Prince Cray’s smile froze. “What letter?” He asked sharply.
Terien looked at Cray, feigning a look of mild surprise. “Don’t worry, since you’re innocent nothing at all will come of it, I’m sure.”
Cray looked at him and his eyes narrowed. “Alright, I know a threat when I see one. What is it that you’re after, exactly?”
“Nothing too terrible.” Terien smiled, “Just the truth, if you please.”
“The truth?” Cray repeated, “The truth is that I am in line for the throne. The truth is that it will be mine, and I won’t have to even do a damn thing to get it, you hear? What is it that you are after?”
“I have no desire to take the throne myself, if that’s what you’re thinking.” Terien remarked truthfully and the noble gave him a satisfied nod, “However, I’m afraid that you yourself will be in no condition to take the position.”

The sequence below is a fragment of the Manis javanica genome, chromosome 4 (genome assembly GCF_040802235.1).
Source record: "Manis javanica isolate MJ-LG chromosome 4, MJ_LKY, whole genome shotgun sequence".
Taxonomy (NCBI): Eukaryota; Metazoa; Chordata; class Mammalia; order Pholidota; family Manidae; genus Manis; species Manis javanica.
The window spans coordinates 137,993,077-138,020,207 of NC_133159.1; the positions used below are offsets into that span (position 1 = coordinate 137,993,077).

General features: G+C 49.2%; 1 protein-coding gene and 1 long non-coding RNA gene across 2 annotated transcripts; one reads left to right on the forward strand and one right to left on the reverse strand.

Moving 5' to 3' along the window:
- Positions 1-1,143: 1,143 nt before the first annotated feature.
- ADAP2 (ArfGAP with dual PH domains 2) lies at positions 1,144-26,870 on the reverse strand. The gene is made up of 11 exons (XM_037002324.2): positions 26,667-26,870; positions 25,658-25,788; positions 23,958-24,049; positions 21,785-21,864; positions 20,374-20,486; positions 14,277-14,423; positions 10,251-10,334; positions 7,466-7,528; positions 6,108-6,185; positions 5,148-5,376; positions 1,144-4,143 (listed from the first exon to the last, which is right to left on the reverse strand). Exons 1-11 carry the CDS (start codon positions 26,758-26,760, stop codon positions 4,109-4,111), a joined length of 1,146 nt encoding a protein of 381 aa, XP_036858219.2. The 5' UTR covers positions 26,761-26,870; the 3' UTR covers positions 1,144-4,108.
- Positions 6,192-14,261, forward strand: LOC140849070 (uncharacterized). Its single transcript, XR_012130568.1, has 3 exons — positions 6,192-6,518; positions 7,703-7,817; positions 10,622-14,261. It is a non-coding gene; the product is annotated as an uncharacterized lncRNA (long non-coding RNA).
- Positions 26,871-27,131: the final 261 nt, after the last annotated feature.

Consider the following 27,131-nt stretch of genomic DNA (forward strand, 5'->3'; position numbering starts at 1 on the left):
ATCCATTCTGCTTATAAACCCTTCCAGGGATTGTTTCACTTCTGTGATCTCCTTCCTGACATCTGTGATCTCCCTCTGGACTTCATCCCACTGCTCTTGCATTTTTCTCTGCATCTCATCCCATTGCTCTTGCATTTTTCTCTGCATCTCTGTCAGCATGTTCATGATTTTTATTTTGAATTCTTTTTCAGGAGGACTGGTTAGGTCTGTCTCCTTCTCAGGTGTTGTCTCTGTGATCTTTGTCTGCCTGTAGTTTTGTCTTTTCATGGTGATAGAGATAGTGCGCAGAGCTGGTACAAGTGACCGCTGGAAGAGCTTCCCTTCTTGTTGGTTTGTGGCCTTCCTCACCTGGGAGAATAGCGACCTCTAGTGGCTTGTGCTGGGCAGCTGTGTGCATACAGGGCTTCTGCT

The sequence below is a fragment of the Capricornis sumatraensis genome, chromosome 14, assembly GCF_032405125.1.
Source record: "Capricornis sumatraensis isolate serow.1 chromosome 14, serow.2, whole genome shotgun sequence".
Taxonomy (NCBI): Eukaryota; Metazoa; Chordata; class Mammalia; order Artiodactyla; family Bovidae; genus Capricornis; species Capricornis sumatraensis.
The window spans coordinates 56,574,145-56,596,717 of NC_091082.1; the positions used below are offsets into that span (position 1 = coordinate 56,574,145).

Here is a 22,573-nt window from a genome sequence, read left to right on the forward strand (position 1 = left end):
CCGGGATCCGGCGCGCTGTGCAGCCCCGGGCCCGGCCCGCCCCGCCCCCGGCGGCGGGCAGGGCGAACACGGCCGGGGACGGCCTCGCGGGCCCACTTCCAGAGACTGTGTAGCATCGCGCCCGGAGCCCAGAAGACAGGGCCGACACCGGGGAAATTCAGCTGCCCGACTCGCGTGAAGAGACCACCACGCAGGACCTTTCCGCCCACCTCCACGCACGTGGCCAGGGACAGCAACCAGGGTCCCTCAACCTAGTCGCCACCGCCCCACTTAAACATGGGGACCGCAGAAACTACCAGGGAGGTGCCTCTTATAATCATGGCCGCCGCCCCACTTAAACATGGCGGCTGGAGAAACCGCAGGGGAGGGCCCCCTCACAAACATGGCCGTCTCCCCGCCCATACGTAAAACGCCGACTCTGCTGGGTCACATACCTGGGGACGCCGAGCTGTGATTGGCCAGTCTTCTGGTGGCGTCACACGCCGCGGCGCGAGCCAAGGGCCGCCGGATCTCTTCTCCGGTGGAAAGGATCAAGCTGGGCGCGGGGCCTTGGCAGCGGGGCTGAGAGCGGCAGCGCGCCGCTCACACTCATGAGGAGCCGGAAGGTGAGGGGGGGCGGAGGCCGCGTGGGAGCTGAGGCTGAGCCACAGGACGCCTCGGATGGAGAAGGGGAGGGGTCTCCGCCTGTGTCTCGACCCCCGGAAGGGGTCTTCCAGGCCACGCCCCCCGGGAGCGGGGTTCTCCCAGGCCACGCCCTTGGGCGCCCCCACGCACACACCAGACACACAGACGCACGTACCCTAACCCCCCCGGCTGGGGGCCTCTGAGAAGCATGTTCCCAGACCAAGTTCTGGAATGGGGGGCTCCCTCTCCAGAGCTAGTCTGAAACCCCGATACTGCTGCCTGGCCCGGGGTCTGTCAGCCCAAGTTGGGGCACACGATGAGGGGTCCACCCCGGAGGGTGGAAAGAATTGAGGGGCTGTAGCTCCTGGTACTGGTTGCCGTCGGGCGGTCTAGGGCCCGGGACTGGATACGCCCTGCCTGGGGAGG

Cray’s face turned into a hard mask. “Is that really another threat?” He growled.
Terien paused and thought for a moment. “You know, I think it was. But don’t worry,” he sighed and stood up, setting his drink down carefully, “I’ll make this as painless as possible.”
Ten minutes later found Terien walking away from yet another house wiping blood from his dagger, and hating himself for it.
* * * * *
“…and then we found you. That’s all really.” Seril finished her account and looked up at Kr’wen who was perched daintily on the edge of the basin. Kr’wen looked down at Seril thoughtfully.
“If you want to know where he is, why don’t you just try to see him in your mind?” She asked. “It seems like all this wandering around is just a waste of time.”
Seril smiled, “well, I don’t know how for one thing. Fairies may be able to do that but-“
“Fairies can’t do that.” Kr’wen interrupted, “It’s a very rare and specific gift. But since you saw him in your dream then you must be able to do so.” She paused, and Seril looked at her in surprise.
“I never thought of that. I thought that just maybe it was something that happened only once or something.”
Kr’wen smiled. “Come here then.” Seril stood and Brendon watched in silence. “Alright,” Kr’wen said, “Look into the basin here and just think of this elf. Try to picture him on the surface of the water.”